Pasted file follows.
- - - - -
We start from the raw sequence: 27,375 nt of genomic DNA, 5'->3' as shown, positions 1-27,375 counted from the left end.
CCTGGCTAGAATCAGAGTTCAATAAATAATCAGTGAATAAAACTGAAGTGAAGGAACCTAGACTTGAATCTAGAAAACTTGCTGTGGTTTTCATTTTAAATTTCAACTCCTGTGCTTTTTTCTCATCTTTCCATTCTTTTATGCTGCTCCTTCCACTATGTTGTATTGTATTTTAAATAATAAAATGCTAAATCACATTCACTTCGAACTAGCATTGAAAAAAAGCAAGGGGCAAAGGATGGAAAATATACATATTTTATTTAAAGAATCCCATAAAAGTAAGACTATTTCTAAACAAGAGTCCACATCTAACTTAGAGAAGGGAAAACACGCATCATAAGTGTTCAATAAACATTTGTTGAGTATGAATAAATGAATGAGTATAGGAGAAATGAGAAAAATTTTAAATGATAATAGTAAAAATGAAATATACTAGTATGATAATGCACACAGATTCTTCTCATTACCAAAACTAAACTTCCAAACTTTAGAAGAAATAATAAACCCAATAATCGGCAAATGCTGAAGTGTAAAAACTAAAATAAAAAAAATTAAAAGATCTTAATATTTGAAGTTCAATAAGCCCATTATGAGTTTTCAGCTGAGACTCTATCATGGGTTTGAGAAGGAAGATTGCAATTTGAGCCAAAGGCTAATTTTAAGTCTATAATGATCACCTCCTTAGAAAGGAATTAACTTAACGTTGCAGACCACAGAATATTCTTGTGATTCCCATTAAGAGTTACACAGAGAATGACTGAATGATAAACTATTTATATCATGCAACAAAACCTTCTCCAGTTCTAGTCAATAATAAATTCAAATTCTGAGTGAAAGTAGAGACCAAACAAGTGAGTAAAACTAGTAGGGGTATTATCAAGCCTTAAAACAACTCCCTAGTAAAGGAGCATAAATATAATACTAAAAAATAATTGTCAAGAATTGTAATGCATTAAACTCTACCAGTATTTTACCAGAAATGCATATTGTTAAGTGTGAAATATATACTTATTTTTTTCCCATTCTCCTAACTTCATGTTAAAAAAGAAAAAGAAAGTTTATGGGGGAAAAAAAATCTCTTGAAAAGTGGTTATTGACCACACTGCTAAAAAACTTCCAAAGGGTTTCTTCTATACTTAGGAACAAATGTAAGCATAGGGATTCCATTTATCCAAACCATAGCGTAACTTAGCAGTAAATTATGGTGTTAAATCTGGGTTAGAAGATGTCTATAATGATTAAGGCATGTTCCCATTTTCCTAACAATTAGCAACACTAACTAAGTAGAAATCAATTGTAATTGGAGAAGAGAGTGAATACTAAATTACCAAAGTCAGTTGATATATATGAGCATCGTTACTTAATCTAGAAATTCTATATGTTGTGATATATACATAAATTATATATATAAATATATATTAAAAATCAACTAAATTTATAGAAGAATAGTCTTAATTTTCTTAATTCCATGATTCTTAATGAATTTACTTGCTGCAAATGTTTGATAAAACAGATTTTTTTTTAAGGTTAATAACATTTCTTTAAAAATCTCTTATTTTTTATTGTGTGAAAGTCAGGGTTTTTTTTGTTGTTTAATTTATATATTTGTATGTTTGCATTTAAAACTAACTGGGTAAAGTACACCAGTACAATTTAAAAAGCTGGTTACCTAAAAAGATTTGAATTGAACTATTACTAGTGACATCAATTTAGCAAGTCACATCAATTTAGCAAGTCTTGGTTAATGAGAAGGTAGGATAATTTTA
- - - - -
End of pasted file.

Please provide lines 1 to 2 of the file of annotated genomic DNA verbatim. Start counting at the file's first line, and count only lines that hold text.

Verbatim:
We start from the raw sequence: 27,375 nt of genomic DNA, 5'->3' as shown, positions 1-27,375 counted from the left end.
CCTGGCTAGAATCAGAGTTCAATAAATAATCAGTGAATAAAACTGAAGTGAAGGAACCTAGACTTGAATCTAGAAAACTTGCTGTGGTTTTCATTTTAAATTTCAACTCCTGTGCTTTTTTCTCATCTTTCCATTCTTTTATGCTGCTCCTTCCACTATGTTGTATTGTATTTTAAATAATAAAATGCTAAATCACATTCACTTCGAACTAGCATTGAAAAAAAGCAAGGGGCAAAGGATGGAAAATATACATATTTTATTTAAAGAATCCCATAAAAGTAAGACTATTTCTAAACAAGAGTCCACATCTAACTTAGAGAAGGGAAAACACGCATCATAAGTGTTCAATAAACATTTGTTGAGTATGAATAAATGAATGAGTATAGGAGAAATGAGAAAAATTTTAAATGATAATAGTAAAAATGAAATATACTAGTATGATAATGCACACAGATTCTTCTCATTACCAAAACTAAACTTCCAAACTTTAGAAGAAATAATAAACCCAATAATCGGCAAATGCTGAAGTGTAAAAACTAAAATAAAAAAAATTAAAAGATCTTAATATTTGAAGTTCAATAAGCCCATTATGAGTTTTCAGCTGAGACTCTATCATGGGTTTGAGAAGGAAGATTGCAATTTGAGCCAAAGGCTAATTTTAAGTCTATAATGATCACCTCCTTAGAAAGGAATTAACTTAACGTTGCAGACCACAGAATATTCTTGTGATTCCCATTAAGAGTTACACAGAGAATGACTGAATGATAAACTATTTATATCATGCAACAAAACCTTCTCCAGTTCTAGTCAATAATAAATTCAAATTCTGAGTGAAAGTAGAGACCAAACAAGTGAGTAAAACTAGTAGGGGTATTATCAAGCCTTAAAACAACTCCCTAGTAAAGGAGCATAAATATAATACTAAAAAATAATTGTCAAGAATTGTAATGCATTAAACTCTACCAGTATTTTACCAGAAATGCATATTGTTAAGTGTGAAATATATACTTATTTTTTTCCCATTCTCCTAACTTCATGTTAAAAAAGAAAAAGAAAGTTTATGGGGGAAAAAAAATCTCTTGAAAAGTGGTTATTGACCACACTGCTAAAAAACTTCCAAAGGGTTTCTTCTATACTTAGGAACAAATGTAAGCATAGGGATTCCATTTATCCAAACCATAGCGTAACTTAGCAGTAAATTATGGTGTTAAATCTGGGTTAGAAGATGTCTATAATGATTAAGGCATGTTCCCATTTTCCTAACAATTAGCAACACTAACTAAGTAGAAATCAATTGTAATTGGAGAAGAGAGTGAATACTAAATTACCAAAGTCAGTTGATATATATGAGCATCGTTACTTAATCTAGAAATTCTATATGTTGTGATATATACATAAATTATATATATAAATATATATTAAAAATCAACTAAATTTATAGAAGAATAGTCTTAATTTTCTTAATTCCATGATTCTTAATGAATTTACTTGCTGCAAATGTTTGATAAAACAGATTTTTTTTTAAGGTTAATAACATTTCTTTAAAAATCTCTTATTTTTTATTGTGTGAAAGTCAGGGTTTTTTTTGTTGTTTAATTTATATATTTGTATGTTTGCATTTAAAACTAACTGGGTAAAGTACACCAGTACAATTTAAAAAGCTGGTTACCTAAAAAGATTTGAATTGAACTATTACTAGTGACATCAATTTAGCAAGTCACATCAATTTAGCAAGTCTTGGTTAATGAGAAGGTAGGATAATTTTA